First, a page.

Dear 1:15 Guest. Your questions are bang on. I have answered in part some of them but I wanted to use this response to address a few thinks I may have missed. The genetic tests use either blood or saliva (usually blood) as the source of the DNA. While taking blood can cause some discomfort, that is all you have to do. Then the genetic testing occurs. To understand if there are genetic changes presented that may be ‘familial’ in nature you do have to get DNA from the parents and siblings (and sometimes extended family members). Some of the ‘autism’ genes that have been identified in the past few years (such as SHANK3, NRXN1 and other mentioned earlier) are also being observed to be altered in other disorders such as schizophrenia, OCD and ADHD. It is all very complex. I often say that the only simple thing in autism is that it is complex (both with respect to the clinical presentation and the genetics). The genetic counsellors will know more about assigning risk.
1:29
Comment From Janet

our daughter was diagnosed with PDDNOS at the age of 5.5. At that time, the psychologist was debating whether the diagnosis was appropriate and suggested that we have her retested in 3 to 4 years and that the diagnosis may change. She is very high functioning, with issues primarily being social. She is also very anxious. Is it at all common for a diagnosis in a young child to change or even disappear as they grow older?

1:29
Hi Janet, This is Dr. Dawson. ASD is diagnosed based on a set of behavioral symptoms. Overtime, those symptoms can change, either because of developmental changes or therapy. So, yes, the diagnosis can also change as the behavior changes. The important thing is to consider your child’s individual needs and symptoms. It sounds like the two areas that are challenging are social skills and anxiety. Behavioral interventions, especially Social Skills Training and Cognitive Behavioral Therapy, can be very helpful for higher functioning kids on the spectrum. These therapies can help a child learn to relate socially to other and feel less anxious. Medications can also help reduce anxiety symptoms. To find a clinician in your area, I suggest that you visit the Autism Speaks website and click on our Resource Guide. We sent the link earlier.
1:31
Comment From Guest

Will there be a way to tie the genetics of autism development with the risk of autoimmune disease development as being linked or possibly a genetic predisposition but then something triggers them and why someone with family history of autoimmune and or autism/neuro dysfunction seem to have a genetic link? IT seems like anything could be the trigger, stress, environment, viral, but there has to be some genetic underpinning as to why it can happen to those who later become afflicted. If the genetic predisposition is exposed and known, perhaps things could be done to prevent?

1:32
Great question. Without going on too long, there are an increasing number of research studies investigating this. It is an entirely plausible way to explain environment and genetic links. Dr. Scherer.
1:34
Comment From Brie

Thank you! I would love to have a link to those papers.

1:37
Advance question from Patricia: If a child with autism is making really good progress & is on ADHD meds, what additionally can be done to help irrational fears & anxiety that lead to anger? Meds for an 8 yr. old? If genetic predisposition-a child of alcoholic parents can avoid alcohol; what should an autistic person be taught to avoid? Thanks, Patricia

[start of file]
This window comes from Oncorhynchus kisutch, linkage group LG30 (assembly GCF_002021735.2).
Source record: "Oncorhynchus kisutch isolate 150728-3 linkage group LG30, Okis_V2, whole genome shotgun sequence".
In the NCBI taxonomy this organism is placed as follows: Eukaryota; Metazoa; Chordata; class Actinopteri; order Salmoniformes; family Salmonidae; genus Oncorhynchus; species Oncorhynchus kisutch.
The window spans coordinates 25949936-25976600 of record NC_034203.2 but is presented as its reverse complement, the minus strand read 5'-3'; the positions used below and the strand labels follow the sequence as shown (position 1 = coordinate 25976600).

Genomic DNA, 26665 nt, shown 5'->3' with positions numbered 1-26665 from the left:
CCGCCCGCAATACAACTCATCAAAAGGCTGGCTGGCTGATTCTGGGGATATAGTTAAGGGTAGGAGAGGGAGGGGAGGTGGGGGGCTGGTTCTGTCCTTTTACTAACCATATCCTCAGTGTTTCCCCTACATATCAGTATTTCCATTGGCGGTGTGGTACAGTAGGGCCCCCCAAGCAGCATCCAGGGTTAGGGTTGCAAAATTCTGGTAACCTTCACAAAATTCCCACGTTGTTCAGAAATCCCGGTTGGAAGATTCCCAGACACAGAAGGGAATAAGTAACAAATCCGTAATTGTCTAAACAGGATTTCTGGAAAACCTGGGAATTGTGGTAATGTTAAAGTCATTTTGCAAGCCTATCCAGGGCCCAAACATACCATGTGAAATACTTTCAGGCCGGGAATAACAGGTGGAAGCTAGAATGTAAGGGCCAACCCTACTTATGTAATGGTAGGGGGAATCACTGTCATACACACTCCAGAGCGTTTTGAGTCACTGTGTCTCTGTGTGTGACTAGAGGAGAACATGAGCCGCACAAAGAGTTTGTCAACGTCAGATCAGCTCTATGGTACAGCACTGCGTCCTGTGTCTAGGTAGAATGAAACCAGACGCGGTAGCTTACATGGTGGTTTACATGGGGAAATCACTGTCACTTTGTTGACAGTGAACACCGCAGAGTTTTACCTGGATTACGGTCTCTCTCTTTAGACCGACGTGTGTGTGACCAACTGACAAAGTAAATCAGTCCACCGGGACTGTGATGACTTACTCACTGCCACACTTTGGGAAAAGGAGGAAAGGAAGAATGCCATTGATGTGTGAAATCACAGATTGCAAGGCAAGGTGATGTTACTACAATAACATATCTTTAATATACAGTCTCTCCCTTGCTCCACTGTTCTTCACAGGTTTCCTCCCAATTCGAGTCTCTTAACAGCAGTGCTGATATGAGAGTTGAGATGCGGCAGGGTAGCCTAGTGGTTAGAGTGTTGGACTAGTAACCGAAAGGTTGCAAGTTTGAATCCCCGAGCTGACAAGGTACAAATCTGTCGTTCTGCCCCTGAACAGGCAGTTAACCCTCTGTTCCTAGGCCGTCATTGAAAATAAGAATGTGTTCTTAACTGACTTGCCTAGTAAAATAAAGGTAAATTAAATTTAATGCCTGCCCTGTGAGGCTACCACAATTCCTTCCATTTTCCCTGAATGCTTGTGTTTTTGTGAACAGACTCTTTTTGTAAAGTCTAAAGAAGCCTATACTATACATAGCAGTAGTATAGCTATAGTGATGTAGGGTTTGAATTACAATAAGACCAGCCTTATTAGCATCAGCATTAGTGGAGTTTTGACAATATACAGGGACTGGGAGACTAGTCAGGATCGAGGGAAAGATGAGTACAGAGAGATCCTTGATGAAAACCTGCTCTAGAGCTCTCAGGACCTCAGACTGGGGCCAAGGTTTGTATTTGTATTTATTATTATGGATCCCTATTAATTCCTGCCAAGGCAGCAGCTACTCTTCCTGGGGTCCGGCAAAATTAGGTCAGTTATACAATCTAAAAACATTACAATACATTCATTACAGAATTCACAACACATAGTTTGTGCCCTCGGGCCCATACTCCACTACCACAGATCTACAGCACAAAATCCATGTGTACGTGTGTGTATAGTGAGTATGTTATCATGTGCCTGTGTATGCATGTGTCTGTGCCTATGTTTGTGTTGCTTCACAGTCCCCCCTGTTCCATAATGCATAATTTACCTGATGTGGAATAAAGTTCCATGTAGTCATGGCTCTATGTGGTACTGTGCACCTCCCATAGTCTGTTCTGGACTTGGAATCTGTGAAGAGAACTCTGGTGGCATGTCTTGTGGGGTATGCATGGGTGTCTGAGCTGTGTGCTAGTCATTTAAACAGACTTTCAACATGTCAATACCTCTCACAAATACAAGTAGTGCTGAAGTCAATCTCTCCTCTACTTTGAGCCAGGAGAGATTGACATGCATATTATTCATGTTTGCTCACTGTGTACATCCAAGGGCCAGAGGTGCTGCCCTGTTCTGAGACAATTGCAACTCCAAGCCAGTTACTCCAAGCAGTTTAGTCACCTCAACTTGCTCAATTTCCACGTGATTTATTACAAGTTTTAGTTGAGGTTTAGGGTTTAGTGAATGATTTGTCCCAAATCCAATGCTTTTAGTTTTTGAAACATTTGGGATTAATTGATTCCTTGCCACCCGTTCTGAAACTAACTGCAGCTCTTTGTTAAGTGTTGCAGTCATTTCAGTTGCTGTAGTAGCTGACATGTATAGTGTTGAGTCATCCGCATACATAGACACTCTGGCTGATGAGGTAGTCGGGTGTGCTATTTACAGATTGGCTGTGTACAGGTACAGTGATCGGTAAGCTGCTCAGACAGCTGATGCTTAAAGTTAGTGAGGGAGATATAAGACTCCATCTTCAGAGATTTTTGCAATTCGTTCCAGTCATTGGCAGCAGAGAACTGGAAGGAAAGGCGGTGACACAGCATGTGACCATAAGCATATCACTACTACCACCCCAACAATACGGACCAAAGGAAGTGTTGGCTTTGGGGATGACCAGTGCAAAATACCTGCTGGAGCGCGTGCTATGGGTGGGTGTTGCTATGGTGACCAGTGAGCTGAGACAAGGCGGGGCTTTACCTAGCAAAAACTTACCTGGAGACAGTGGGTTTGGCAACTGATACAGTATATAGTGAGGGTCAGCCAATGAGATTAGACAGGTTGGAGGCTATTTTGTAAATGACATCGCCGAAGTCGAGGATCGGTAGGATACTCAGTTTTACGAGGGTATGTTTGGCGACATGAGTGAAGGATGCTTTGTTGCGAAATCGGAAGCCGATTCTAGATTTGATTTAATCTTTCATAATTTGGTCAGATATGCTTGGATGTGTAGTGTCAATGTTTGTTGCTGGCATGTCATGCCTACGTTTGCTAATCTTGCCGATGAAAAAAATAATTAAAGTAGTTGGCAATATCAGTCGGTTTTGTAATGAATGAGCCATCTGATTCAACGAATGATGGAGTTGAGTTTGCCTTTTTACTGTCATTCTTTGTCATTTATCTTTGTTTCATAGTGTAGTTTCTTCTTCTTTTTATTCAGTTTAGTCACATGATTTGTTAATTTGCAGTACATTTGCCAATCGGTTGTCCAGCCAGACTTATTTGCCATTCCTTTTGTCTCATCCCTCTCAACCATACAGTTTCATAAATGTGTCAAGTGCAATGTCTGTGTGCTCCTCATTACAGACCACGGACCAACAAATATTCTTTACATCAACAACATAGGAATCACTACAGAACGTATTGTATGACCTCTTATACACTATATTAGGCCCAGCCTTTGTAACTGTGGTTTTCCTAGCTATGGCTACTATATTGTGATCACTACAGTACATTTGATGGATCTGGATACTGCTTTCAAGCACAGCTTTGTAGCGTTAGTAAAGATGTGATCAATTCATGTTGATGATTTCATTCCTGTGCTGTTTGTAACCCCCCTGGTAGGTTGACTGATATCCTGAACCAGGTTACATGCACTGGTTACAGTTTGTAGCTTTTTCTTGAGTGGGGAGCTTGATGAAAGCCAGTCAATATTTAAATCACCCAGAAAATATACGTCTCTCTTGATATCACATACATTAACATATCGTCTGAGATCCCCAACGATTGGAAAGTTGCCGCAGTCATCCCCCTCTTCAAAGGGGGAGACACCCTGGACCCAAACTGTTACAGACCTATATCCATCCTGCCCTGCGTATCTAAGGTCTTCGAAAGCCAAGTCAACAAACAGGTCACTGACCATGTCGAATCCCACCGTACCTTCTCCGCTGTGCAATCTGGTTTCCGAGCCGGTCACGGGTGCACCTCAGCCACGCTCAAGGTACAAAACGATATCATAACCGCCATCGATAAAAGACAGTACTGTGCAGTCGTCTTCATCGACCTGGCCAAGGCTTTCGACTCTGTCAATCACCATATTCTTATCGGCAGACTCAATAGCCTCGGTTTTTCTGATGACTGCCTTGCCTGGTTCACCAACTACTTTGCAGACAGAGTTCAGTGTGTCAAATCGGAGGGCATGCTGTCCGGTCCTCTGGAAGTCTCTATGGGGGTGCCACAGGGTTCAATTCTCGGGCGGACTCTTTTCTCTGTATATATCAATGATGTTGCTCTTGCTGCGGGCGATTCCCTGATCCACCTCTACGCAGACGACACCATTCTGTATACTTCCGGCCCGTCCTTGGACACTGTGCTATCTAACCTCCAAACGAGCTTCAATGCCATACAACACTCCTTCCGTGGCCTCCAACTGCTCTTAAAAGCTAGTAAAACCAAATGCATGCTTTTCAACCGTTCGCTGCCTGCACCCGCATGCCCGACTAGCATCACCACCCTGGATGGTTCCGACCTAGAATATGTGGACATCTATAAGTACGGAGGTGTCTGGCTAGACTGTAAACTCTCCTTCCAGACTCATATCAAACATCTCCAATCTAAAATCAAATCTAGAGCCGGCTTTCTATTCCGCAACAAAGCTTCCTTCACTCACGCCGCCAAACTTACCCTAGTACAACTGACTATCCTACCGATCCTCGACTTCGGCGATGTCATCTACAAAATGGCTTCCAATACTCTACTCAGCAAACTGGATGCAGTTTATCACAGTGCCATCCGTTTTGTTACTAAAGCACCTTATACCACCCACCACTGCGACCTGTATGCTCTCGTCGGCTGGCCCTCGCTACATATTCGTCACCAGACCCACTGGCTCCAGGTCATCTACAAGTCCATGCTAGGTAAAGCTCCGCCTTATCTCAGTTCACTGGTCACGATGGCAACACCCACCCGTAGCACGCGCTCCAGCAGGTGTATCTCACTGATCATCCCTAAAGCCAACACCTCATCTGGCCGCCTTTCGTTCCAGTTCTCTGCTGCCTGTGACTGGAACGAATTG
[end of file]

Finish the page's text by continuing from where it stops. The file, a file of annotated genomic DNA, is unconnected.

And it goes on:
1:38
Dr. Dawson, here. Hi, Patricia. 
There is a treatment method called Cognitive Behavioral Therapy which has been shown to help children with autism who feel anxious do better. The child is taught strategies for coping with his or her fears before it leads to an emotional outburst. There are also medications that can specifically help with anxiety. Often, a combination of both behavioral therapy and medication is used. 
1:38
Advance question from Muhammad and Sabrina: Hi, My 6 1/2 years old son is second in 3 brothers , and elder and younger than him are 100 % normal kids but as he was growing elder his habits were not satisfactory all the times complains form teachers we were also known of all his habits then we consult a doctor a he prescribed us Ratline tab and call this as ADHA after a long treatment we haven’t seen any improvements after about 2 years of treatment we consult another doctor he prescribed us respedrol and called it as Autism.
1:39
Dr. Dawson, here. Hi Muhammad and Sabrina. Autism is frequently associated with attention difficulties (called ADHD) and medication can sometimes be helpful. I hope that your son is also receiving educational and behavioral therapies to help him succeed at home and school. To find out more about the different therapies that are available, you can visit our website. Seehttp://www.autismspeaks.org/family-services/tool-kits .
1:43
From Dr. Scherer: I have to get back to the laboratory now. I wanted to close by saying how important it is for families to get information from relevant and trusted websites (and other sources) such as Autism Speaks. The reason autism research has been so successful in the past decade is because the clinicians, scientists, funders and families are all working together. Many of my best ideas arise directly from listening to the questions the families are asking. This webinar was also a good learning experience for me today. Thank you. Dr. Steve Scherer. And from Dr. Dawson: Thanks, everyone, for such great questions. Forgive us for not being able to all of them. We’ll be posting a transcript of this webchat on the Autism Speaks blog atblog.autismspeaks.org.